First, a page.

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Den of Thieves: The Ancient Blades Trilogy: Book One by David Chandler
Cover Artist: RIchard Jones
Review by Steve Sawicki
Harper Voyager Mass Market Paperback  ISBN/ITEM#: 9780062021243
Date: 26 July 2011 List Price $7.99 Amazon US / Amazon UK

Links: Series Website / Show Official Info /

Malden is a young thief, trying to make his way in the free city of Ness. In a very short period of time he finds himself called before the master of criminals and then, in a separate instance, hired by a barbarian and a sorceress for a particularly nasty job that could net him a fortune. All he has to do is steal the gold coronet of the Burgrave, the ruler of Ness. The coronet, it seems, is kept in a tower, guarded by traps and monsters, surrounded by a castle, with a nearly impenetrable facade, and full of soldiers.

Malden, of course, takes the job. How else to pay the initiation fee of the master of criminals so that he can become a full member and, a truly, free man. It also helps that the sorceress who hired him is very attractive, even counting the living tattoos that writhe over her arms and face. Malden does the job, nearly gets killed a couple of times, has to escape through a sewer and then swim to freedom, and then gets his reward. He returns to the master of criminals the next day and pays his initiation fee and everything is good. Well, not so much. Seems the coronet was more than just a crown and it seems that the real party behind the theft is a master sorcerer and it seems that the Burgrave is just a lump of meat without the crown, and generally there are some really pissed off people who want it back.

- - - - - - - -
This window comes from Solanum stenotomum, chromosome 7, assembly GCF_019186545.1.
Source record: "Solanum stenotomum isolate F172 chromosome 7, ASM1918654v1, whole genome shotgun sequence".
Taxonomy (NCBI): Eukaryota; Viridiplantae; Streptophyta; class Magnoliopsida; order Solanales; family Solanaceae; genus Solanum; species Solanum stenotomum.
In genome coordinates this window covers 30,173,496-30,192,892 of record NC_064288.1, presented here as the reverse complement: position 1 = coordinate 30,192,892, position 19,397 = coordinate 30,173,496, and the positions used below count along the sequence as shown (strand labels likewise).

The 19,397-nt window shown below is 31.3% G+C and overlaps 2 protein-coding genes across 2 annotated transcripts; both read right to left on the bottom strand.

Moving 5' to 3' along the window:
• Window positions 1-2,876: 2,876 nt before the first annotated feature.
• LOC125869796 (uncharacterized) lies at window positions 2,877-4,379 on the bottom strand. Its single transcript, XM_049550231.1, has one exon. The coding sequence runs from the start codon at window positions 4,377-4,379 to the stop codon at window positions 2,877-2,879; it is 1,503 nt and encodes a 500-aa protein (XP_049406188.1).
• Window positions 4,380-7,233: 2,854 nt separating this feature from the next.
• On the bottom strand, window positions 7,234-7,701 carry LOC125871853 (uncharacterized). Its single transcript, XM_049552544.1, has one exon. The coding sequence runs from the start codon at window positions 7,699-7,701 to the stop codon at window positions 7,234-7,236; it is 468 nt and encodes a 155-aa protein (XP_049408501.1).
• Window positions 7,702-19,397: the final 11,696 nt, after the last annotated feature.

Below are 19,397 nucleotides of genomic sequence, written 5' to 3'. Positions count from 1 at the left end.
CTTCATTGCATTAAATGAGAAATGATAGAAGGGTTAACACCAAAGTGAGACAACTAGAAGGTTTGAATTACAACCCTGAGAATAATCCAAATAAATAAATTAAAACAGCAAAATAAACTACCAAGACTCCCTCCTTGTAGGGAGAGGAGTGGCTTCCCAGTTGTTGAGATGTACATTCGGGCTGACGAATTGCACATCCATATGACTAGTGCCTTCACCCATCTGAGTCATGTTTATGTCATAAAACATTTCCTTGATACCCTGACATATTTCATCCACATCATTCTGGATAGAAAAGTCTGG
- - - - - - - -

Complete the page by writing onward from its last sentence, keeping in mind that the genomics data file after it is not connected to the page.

This is the first book of a trilogy--The Ancient Blades Trilogy to be exact--although it reads fine as a stand alone. The ending is a conclusion to all that has come before, there is no cliff hanger that will leave you waiting, and all of the plot problems are resolved in a satisfactory way. David Chandler has created an interesting world in the free city of Ness and populated it with even more interesting characters. This is not Chandler's first novel (he writes horror as David Wellington) and it shows in the craftsmanship, plot development, pacing, and story.

I enjoyed this book. Fans of sword and sorcery will find a welcome home here as Chandler plays with all of the familiar material but does so in a way that re-energizes the subgenre. The characters are also intriguing and beguiling, leading one to want to continue forward with the story in order to find out what happens next. And, perhaps the most skillful accomplishment is that, while the first book of a trilogy, the book works very well as a stand alone novel. I don't think many who read this book will want to stop here but, on the other hand, you also aren't going to be getting just a partial plot with cliffhangers used solely to get you to the next book. Highly recommended and a very fun read.

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